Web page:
“There is a problem with that approach, however,” said Janeth, “even if we made it across Pillars, pretending to be Chain soldiers, what about the Skyreign? How do you plan to get it across the city? The city spans at least ten kilometres in diameter. Not nearly the size of Groaning Giants, but still expansive. A golden solarcraft in the eternal night will surely turn a few heads.”

Silence. Perhaps a minute of silence.

“We could leap across,” said Darrick quietly, his voice filled with uncertainty.

Laura found the idea completely unfathomable, as she turned to the pilot, “what?”

“Yeah, we could leap across,” Darrick suggested again.

“That’s the stupidest idea I’ve ever heard!” said Savath, laughing heartily.

“Not quite the stupidest,” Rose added, “but pretty damn close. Why on Bentor do you think that’s gonna work?”

“I don’t,” said Darrick weakly, “but we can’t turn back. We can’t go forward. One way or another, we’re screwed.”

“That is not entirely true,” said Janeth, “Leaping underground, across ten kilometres, is impossible—without the right conditions being met.”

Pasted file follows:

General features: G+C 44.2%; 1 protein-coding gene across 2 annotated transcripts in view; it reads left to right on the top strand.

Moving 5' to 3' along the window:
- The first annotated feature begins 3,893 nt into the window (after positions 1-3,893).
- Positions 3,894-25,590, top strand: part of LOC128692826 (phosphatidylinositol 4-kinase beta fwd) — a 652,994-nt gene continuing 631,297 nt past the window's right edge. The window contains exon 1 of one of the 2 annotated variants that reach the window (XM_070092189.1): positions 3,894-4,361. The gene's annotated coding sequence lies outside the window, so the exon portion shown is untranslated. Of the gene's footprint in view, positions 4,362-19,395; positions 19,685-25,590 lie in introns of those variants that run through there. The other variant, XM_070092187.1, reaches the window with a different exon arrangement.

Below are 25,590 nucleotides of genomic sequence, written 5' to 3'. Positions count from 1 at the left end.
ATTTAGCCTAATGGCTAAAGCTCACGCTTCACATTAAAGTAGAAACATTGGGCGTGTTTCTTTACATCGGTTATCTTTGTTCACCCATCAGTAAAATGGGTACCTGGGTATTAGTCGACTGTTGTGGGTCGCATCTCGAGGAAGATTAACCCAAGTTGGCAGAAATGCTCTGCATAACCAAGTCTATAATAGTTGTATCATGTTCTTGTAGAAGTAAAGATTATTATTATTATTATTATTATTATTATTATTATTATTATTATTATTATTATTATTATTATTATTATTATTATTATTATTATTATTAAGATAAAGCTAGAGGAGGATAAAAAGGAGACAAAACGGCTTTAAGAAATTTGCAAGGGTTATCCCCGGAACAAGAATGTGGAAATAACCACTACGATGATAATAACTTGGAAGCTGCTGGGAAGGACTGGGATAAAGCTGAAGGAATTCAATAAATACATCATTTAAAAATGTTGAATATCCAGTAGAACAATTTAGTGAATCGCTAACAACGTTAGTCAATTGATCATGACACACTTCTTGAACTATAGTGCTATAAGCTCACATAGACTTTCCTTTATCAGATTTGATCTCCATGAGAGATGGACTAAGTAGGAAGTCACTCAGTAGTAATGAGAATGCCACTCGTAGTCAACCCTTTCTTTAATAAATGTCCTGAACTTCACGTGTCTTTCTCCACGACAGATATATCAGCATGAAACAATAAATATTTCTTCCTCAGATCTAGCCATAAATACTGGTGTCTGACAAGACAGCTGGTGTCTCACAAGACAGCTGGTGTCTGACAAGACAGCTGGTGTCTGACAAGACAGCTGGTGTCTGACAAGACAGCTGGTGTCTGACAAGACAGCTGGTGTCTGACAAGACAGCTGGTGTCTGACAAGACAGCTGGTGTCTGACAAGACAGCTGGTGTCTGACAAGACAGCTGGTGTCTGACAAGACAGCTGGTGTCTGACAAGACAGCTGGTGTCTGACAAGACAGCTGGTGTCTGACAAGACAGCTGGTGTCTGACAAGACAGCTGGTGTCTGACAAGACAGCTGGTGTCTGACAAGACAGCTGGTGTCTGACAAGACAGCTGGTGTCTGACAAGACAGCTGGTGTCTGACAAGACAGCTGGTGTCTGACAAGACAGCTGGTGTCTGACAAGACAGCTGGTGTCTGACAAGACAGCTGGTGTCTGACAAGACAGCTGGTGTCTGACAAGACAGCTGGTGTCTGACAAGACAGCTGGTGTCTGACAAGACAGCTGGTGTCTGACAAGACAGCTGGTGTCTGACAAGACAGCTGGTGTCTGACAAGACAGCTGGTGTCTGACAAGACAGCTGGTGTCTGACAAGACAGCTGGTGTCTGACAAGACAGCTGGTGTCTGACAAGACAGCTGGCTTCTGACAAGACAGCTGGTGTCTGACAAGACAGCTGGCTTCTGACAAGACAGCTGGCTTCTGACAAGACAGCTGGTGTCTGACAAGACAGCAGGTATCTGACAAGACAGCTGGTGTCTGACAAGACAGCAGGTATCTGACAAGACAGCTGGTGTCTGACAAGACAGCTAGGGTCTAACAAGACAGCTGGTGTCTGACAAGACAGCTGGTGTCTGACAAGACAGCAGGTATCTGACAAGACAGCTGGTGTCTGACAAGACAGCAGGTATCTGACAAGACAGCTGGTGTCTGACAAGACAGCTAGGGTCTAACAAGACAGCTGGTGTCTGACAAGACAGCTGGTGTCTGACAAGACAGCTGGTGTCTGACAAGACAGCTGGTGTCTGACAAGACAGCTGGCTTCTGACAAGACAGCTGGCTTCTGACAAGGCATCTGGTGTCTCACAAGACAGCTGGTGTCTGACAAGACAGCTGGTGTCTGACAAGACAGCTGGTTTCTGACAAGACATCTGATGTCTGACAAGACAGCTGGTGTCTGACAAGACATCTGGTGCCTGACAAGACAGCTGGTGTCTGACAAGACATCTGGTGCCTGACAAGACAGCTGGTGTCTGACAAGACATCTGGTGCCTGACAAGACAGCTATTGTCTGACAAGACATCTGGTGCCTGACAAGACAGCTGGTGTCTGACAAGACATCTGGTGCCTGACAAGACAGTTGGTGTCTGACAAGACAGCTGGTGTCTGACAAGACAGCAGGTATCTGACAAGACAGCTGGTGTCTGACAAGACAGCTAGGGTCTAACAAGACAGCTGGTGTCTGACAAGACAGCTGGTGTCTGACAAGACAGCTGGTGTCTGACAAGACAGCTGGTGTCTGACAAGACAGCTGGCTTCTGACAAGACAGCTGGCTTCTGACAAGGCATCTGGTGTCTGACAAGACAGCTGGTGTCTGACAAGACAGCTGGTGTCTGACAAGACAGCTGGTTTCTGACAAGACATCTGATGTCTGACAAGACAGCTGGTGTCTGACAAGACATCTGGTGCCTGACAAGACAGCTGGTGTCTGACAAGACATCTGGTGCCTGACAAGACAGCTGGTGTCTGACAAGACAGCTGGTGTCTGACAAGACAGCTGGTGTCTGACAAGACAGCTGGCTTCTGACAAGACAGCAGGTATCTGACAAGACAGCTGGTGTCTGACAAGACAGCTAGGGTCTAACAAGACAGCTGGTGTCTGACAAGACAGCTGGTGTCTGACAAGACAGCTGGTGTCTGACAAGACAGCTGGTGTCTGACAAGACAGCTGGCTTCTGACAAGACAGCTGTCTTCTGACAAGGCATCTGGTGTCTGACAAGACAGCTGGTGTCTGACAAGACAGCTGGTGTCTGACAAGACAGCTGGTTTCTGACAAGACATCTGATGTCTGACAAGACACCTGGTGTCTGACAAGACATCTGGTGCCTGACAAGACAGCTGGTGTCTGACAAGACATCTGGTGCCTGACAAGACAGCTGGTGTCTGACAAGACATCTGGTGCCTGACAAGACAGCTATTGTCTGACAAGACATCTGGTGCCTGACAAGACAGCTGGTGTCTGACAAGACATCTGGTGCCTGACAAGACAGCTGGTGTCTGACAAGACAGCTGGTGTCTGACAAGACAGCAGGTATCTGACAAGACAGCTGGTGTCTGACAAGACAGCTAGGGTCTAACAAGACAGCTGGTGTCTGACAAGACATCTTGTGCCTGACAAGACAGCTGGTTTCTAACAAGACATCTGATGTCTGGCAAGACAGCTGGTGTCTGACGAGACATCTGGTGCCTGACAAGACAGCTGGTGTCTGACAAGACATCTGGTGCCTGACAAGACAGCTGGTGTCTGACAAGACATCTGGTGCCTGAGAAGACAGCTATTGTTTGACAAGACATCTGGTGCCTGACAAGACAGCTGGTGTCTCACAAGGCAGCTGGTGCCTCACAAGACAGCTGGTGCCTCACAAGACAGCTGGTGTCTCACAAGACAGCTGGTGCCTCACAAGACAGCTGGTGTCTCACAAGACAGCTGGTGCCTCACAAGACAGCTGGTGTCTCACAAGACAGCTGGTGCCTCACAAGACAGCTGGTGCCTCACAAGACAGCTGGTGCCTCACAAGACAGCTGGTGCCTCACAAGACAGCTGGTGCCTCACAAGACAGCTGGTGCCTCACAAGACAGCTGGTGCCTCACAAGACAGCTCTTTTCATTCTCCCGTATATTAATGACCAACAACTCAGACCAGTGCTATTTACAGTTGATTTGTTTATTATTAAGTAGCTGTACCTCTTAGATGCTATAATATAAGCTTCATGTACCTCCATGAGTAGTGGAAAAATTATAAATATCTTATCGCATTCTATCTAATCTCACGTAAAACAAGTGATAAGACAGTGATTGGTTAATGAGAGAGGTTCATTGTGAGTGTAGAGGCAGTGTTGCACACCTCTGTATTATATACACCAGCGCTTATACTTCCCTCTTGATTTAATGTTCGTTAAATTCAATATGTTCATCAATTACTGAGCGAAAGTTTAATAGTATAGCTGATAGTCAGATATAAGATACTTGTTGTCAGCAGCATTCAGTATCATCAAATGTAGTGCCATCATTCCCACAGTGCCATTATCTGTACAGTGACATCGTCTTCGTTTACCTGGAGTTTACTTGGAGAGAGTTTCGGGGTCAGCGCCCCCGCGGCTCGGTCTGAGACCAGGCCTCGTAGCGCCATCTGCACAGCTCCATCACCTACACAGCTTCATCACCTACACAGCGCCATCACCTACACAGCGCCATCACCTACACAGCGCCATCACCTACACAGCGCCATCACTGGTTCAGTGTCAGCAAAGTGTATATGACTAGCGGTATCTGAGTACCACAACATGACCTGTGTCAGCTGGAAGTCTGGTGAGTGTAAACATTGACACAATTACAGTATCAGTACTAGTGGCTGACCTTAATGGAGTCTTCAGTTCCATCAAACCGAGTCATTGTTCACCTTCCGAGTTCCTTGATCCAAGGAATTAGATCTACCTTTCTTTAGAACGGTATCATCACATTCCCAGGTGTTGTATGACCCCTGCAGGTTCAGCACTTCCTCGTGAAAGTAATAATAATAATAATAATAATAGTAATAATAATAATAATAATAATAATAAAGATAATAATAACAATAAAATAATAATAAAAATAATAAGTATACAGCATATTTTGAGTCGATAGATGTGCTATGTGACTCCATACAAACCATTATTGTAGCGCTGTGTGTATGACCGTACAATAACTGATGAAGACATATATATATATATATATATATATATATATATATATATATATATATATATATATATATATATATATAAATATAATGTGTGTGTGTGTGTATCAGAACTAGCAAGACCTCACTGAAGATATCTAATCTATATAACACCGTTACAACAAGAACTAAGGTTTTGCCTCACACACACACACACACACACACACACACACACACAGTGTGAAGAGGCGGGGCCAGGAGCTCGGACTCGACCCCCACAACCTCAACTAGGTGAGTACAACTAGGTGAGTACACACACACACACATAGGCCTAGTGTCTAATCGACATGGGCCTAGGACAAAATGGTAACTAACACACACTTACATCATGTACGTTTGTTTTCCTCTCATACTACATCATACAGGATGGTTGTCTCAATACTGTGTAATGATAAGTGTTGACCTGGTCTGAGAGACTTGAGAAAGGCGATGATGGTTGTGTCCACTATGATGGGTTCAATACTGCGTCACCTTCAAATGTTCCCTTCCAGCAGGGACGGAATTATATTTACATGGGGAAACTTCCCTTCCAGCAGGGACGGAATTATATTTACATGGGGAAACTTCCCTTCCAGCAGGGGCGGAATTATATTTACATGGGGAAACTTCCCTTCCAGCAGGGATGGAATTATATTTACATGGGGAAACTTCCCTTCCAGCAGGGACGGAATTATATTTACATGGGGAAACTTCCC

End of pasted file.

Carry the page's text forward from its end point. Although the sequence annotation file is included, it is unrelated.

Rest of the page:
Laura looked to Janeth, “conditions?”

“Last I remember, leap-drives work by emitting a leap beacon, which secures a matter-to-energy connection from the point of the ship. The beacon then reconstitutes the vessel exactly as it was as the energy is returned to matter. The process is never perfect so a huge amount of energy output is required to run the drive, especially continuously.”

“But we don’t have line-of-sight with the other side of an underground city,” said Laura.

“Which means we could have to place the beacon on the other side ourselves,” said Janeth, “though even then, we would likely have to fly the ship at least part of the way into the city to make lock with the beacon and safely leap over.”

“That would take a lot of calculation,” said Darrick.

“Agreed,” said Elsie, “still, if we had an idea of the city’s actual size, from a to-scale map perhaps, and we did a depth-scan to give us an idea of exactly how much is between us and that’s possible. The Ophelia did it a few times before. A Behraanese fleet a thousand cruisers thick would surround it as the rest of the Ophelians rescued whoever was being oppressed. Then, they would leap clear onto the other side of the fleet, using a beacon planted discretely by another ship, giving them a clear getaway.

“Still, the quality of the drive would have to be—well—Ophelian. Or better, if there were such a thing.”

“The Skyreign was built by the Ophelian fleet, right?” said Laura.

Darrick nodded.

“I take it at least the leapdrive is of such quality, and not sub-par like the rest of the ship’s parts?”

Darrick nodded again.